Why Brands Need to Branch Out From Product-Focused Content

The old adage “Write what you know” may be a helpful guide for aspiring short story writers, but it can actually be a limiting mindset for brands that want to produce ambitious content.

What companies know best will always be their products and services, but there are other topics that fall within their areas of expertise that offer far more value to consumers. In fact, a study by Kentico Software found that 74 percent of the general public trusts content from companies that educate them on a topic, but when those same companies include a product-focused message in their content, credibility drops by 29 percent.

The good news: Brands are really starting to embrace this storytelling that eschews self-promotion. Take Dove, which would be fine with commercials that market reduced-residue soap, but has moved forward instead with “Real Beauty” videos about confidence that really tug on our heartstrings and leave a lasting impression.

You can think of a brand’s area of influence as concentric circles. The center is for products and services. The next level focuses on how to use those products. And the outermost ring is more emotional: how your product makes consumers feel.

(Editor’s note: It’s concentric circle metaphor week here on TCS, but unfortunately, no Fat Joe cameo this time.)

Brands should use these rings as a roadmap for creating content that readers will trust.

Your products and services

Your readers already know and trust that you’ll provide the best content about your products and services. They come to your site for product information, hours of operation, and pricing. They turn to your social handles for customer service and support. They might even check your blog for company updates.

Betty Crocker’s website is a great example of a rich content offering anchored in products and services. There are detailed subpages for each product, a tab for information about coupons and sales, and an archive of instructional content to help with meal planning, food preparation, ingredient substitutions, recipe conversions, and more.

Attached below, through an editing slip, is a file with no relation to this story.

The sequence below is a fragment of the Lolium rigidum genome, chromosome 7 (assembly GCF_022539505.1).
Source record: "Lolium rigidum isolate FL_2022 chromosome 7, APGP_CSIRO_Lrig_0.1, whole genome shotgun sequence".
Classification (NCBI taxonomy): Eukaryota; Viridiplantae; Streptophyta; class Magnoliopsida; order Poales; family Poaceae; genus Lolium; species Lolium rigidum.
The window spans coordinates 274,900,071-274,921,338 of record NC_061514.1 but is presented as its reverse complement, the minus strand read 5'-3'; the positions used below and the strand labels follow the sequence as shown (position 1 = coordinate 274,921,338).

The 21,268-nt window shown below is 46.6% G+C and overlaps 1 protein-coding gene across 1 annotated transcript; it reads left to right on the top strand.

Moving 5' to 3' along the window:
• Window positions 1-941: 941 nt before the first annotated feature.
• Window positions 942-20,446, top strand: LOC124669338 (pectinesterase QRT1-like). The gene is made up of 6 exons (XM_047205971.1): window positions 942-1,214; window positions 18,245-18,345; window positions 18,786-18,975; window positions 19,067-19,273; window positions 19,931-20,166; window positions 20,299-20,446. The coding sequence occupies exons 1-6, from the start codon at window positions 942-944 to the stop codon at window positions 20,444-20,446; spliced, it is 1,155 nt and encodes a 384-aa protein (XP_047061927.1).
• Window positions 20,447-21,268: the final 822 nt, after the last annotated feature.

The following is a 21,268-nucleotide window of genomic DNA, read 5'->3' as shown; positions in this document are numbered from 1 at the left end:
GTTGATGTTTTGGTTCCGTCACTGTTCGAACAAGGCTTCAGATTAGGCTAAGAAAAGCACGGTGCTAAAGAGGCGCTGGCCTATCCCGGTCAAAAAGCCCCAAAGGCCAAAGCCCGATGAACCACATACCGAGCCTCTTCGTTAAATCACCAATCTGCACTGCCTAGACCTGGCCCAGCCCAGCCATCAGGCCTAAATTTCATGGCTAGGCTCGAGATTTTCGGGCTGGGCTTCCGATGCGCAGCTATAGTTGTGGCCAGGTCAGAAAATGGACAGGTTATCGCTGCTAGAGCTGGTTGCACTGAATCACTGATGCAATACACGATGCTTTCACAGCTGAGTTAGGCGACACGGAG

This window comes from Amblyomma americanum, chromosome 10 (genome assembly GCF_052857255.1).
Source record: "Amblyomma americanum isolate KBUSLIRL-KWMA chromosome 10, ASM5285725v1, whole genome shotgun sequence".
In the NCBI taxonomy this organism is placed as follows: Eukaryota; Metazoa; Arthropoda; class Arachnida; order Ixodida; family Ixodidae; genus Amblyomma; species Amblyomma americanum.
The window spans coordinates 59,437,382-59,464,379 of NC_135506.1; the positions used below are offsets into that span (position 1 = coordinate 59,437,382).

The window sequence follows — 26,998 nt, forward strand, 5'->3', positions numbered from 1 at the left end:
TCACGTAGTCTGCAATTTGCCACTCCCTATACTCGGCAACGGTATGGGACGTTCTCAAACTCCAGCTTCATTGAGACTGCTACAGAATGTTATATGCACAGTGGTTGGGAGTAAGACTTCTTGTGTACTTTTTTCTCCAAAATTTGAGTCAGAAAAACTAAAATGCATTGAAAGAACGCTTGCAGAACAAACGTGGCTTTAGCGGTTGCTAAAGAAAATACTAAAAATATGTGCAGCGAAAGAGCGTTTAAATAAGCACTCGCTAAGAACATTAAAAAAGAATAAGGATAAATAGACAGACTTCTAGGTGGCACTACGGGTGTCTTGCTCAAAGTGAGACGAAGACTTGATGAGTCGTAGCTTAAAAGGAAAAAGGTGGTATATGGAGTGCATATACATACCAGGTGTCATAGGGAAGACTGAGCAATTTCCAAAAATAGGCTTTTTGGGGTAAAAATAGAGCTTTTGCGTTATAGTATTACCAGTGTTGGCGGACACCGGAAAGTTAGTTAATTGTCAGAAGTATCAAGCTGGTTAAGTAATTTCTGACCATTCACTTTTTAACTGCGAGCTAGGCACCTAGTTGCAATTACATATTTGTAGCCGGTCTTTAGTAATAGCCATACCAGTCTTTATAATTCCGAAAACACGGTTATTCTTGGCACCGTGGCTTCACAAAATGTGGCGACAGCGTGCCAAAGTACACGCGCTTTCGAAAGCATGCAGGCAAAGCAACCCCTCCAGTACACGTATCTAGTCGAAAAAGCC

This type of content is undoubtedly a useful resource, but it relies on consumer pull. They come to you when they need you, if they think of it in time. To truly create a dynamic strategy that makes you a part of a broader conversation and keeps you top of mind, you must create content that extends out from this core area, no matter how safe it might be to stay at the center.

How your product gets used

This is the application of your product or service in a tactical sense. It’s the practical application of your product, the problem they hope it solves, and the physical space in which people use it. When covered effectively (and without too much self-promotion), this area of authority can make it easier for consumers to trust your brand.

When Woodford Reserve, a whisky company, partnered with Thrillist to publish content about cocktail recipes and other essentials for a Kentucky Derby party, the brand was acknowledging its role not only as an ingredient, but as a tool for entertainment.

Likewise, When True Religion worked with InStyle on “5 Rules Every Woman Must Follow When Buying a New Pair of Jeans,” the company was trying to reach customers through actionable tips that could help anyone, not just people who bought True Religion jeans.

How your product makes people feel

This ring covers the more personal, internal, and emotional reason that someone might use your product. It’s the feeling your product gives them or their motivation for using it.

For example, Squarespace, at the most basic level, helps people share information about their businesses, which is clearly explained in a sponsored Entrepreneur article titled “Create a Website Built to Pull in Visitors and Sales.” But on a more personal level and emotional level, Squarespace empowers people to build something for themselves, which is why it sponsored profiles of “side hustlers” on the Guardian.

And just because a brand creates content that focuses on emotion doesn’t mean it has to avoid direct advertising about its products. Dove is one brand that embraces all three layers of content creation. Sometimes, Dove touts the benefits of its soap versus competitors. Other times, it talks more generally about hygiene. But its most compelling and viral pieces of content are about personality and emotion. The brand’s heartfelt videos about “real beauty” rarely, if ever, mention soap at all. In “Real Beauty Sketches,” a sketch artist draws women based on how they describe themselves, then draws a second image based on how other people describe the same women. It’s easy to see how all of this relates back to happiness, beauty, body image, and soap, even without the need for an overt product push.

Combined, these three areas of expertise lead to a well-balanced content marketing plan. Brands should still write what they know—but only if they continue to educate people and create content that resonates with consumers on meaningful levels.

Image by Sunny studio

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